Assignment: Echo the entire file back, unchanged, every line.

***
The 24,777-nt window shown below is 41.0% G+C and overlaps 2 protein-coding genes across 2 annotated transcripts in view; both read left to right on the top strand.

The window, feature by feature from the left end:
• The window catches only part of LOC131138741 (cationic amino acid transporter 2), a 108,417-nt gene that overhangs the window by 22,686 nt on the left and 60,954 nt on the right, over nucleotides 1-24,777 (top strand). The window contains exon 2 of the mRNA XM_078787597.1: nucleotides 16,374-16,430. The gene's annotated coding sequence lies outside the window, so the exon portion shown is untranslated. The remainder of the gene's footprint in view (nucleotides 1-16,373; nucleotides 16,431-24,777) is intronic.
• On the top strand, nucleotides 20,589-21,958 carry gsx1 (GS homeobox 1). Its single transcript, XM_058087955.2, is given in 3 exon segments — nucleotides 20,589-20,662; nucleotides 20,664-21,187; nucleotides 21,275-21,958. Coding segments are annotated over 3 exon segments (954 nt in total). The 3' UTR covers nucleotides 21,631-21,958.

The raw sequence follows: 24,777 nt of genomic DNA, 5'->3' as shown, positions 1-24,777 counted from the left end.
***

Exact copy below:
The 24,777-nt window shown below is 41.0% G+C and overlaps 2 protein-coding genes across 2 annotated transcripts in view; both read left to right on the top strand.

The window, feature by feature from the left end:
• The window catches only part of LOC131138741 (cationic amino acid transporter 2), a 108,417-nt gene that overhangs the window by 22,686 nt on the left and 60,954 nt on the right, over nucleotides 1-24,777 (top strand). The window contains exon 2 of the mRNA XM_078787597.1: nucleotides 16,374-16,430. The gene's annotated coding sequence lies outside the window, so the exon portion shown is untranslated. The remainder of the gene's footprint in view (nucleotides 1-16,373; nucleotides 16,431-24,777) is intronic.
• On the top strand, nucleotides 20,589-21,958 carry gsx1 (GS homeobox 1). Its single transcript, XM_058087955.2, is given in 3 exon segments — nucleotides 20,589-20,662; nucleotides 20,664-21,187; nucleotides 21,275-21,958. Coding segments are annotated over 3 exon segments (954 nt in total). The 3' UTR covers nucleotides 21,631-21,958.

The raw sequence follows: 24,777 nt of genomic DNA, 5'->3' as shown, positions 1-24,777 counted from the left end.